Price students raise $80,000 for education non-profit
In one academic year, five graduate students at the Price School of Public Policy increased funding for Educating Students Together — a college access program that serves underprivileged students — nearly fourfold, improving the organization’s transparency score and securing a $32,000 grant from Microsoft.
Since 1987, the EST College Access program has guided students from foster youth systems and low-income households through the college search and application process to increase the graduation rate of students from these populations.
Yasmin Delahoussaye, the organization’s co-founder and treasurer, initially began the nonprofit with her husband, assisting these students in achieving academic success at prestigious universities. Now, after working with the Price students, the non-profit reported an additional $80,000 added to their funds through substantial grants.
As of 2021, more than two-thirds of college dropouts are low-income students, who Delahoussaye said are “vulnerable populations within our community.” Universities have the resources to support a diverse set of high achieving students, and one of Delahoussaye’s goals is to encourage them to access these resources.
“It’s not that they don’t want to finish college, but they run out of money,” Delahoussaye said. “Because college is so doggone expensive … and [the mission] goes back to access and affordability for us.”
EST shows students how to stand out from the crowd and get into their dream college by giving SAT prep, teaching them financial literacy and providing ways to build generational wealth.
“One of our top students in particular got a full ride into an accelerated medical degree program, where her undergraduate degree in biology will be paid for,” Delahoussaye said. “This young lady wants to be a neurosurgeon — which makes a million dollars a year — so think about how her life is going to change. She’s living in a single-parent household and her mom is making $25 an hour. ”
Shalei Heflin, a USC graduate with a masters in nonprofit leadership and management and criminal justice, worked with the team of Price students to increase funding for the organization, and said working with an organization that impacts real people motivated her to want to help low-income youth by refining her own capstone project. Heflin said the stakes were higher to succeed than in any other class she took for her master’s degree because she was accountable to multiple parties.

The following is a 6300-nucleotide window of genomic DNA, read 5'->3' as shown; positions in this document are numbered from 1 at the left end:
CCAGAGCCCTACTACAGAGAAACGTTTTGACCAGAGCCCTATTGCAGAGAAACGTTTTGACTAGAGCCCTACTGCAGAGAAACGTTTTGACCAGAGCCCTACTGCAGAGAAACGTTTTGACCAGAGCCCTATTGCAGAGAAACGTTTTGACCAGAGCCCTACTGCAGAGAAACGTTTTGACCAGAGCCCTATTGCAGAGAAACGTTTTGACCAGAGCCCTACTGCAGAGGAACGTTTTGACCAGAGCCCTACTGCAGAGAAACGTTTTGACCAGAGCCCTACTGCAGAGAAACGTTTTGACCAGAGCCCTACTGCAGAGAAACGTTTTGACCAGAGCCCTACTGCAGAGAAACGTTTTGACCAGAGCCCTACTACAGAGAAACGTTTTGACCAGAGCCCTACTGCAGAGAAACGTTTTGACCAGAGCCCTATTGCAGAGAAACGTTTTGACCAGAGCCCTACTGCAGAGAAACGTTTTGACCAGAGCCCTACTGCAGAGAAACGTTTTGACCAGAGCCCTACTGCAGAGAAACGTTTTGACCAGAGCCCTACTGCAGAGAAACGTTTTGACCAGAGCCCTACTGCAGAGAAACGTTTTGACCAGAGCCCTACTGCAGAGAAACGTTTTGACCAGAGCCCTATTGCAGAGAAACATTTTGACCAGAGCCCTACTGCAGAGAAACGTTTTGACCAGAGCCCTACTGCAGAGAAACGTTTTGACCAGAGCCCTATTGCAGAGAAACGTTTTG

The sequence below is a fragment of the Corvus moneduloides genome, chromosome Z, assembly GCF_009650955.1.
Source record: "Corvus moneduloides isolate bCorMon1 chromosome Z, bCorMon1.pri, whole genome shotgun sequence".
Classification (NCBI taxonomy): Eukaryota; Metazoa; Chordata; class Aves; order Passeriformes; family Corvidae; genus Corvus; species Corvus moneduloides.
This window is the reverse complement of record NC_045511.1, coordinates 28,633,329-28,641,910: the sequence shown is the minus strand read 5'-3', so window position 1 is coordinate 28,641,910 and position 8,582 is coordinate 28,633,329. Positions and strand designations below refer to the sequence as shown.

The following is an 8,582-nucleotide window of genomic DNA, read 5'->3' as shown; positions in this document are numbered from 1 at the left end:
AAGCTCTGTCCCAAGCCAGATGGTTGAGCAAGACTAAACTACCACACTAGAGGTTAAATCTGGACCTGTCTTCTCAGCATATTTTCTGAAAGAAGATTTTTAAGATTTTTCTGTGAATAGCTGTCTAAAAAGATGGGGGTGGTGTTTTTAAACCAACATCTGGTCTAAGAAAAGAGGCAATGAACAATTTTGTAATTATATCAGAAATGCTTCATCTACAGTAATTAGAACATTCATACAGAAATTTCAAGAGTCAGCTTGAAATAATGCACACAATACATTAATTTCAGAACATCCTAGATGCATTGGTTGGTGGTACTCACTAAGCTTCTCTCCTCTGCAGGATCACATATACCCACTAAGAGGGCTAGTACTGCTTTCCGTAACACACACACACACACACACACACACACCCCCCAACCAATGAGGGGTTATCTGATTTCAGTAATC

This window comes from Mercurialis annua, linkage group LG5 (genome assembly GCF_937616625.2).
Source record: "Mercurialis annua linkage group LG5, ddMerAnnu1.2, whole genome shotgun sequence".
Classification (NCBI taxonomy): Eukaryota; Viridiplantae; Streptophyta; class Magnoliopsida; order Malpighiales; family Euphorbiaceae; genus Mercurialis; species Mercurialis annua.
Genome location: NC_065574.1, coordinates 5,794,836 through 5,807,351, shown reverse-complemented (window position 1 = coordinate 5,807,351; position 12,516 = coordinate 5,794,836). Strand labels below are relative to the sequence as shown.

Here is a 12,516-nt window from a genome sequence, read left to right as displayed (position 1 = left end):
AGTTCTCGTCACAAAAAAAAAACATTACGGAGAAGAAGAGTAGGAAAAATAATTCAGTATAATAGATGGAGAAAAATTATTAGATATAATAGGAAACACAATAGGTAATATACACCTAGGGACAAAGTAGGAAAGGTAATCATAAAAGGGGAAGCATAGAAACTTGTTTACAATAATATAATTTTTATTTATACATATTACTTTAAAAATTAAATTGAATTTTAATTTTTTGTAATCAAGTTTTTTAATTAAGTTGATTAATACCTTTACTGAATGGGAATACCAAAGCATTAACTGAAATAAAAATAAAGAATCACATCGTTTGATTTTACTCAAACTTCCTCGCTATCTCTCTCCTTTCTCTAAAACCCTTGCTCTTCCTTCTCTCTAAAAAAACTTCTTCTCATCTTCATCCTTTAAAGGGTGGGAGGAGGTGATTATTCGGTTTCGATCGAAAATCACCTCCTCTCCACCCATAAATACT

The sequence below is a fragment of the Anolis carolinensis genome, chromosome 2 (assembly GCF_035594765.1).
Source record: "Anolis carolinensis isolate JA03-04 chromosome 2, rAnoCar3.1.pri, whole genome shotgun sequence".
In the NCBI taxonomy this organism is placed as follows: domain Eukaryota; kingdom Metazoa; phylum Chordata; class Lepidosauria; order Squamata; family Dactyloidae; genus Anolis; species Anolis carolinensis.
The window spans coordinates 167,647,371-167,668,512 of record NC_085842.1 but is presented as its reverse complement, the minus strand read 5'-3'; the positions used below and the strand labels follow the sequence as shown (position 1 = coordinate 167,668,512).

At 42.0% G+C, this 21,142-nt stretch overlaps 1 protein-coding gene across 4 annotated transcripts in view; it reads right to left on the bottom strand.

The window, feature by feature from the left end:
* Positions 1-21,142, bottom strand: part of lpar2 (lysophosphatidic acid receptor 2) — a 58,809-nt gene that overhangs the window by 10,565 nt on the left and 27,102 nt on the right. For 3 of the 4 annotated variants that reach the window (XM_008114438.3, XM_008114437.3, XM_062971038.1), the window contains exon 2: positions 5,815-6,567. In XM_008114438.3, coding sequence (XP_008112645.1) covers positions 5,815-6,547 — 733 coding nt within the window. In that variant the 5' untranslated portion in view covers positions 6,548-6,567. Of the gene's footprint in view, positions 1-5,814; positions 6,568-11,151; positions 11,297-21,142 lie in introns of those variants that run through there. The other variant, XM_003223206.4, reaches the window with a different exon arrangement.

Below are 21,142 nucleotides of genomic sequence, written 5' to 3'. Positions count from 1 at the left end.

“[Working for EST] is not just like a case study, where we’re less hands-on … it was stressful for me in the sense that you want to be able to give them something that will actually create and catalyze change, rather than feel like you’re also taking their time,” Heflin said.
Heflin said she felt connected to the organization because she, as a child, had incarcerated parents, and felt that her personal experience made her more socially aware of the disparities in education, as well as the stigma of those children falling into generational incarceration. She said she wants to work toward making higher education a right, rather than a privilege.
“The [privilege] that I have been given allowed me to have the life that I have led, and I’m very grateful for that,” Heflin said. “Everybody deserves a chance to thrive, and I feel like higher education … is a way to help kids get out of systems that are harmful.”
Before joining EST as a mentee, Hung Jesse Ngo, a freshman majoring in chemical engineering, wanted to apply to schools based primarily on financial aid. Delahoussaye and the organization encouraged and helped him apply to USC — his dream school.
“For my high school, where people who did get into USC couldn’t go because of tuition, I was lucky enough to have the program help me appeal my financial aid and get more money to the point where it was much more affordable than all my other schools,” Ngo said.
Ngo, now a tutor at EST in his free time, wanted to give back to the organization and make the same difference in another student’s life as EST did for him.
“When I was one of the kids for the EST and I was doing the SAT program, the math tutor was really helpful and just drilled into concrete details, like quicker ways of finding the answers so you can save time to do other questions, and I kind of want to teach the other students how to do that too,” Ngo said.
EST hosts an average of 50 students per year, Delahoussaye said, and having diversity in funding sources has been integral to the success of the organization. Although they received over 200 applications, it costs $2500 to host one student for the program, so acceptance is limited.
“In a perfect world, anyone who wanted to be in our program could be in our program,” Delahoussaye said. “Right now we’re serving a fourth of the number of kids we could be serving, … so there’s lots of students out there that I believe would take advantage of the opportunity if given an opportunity.”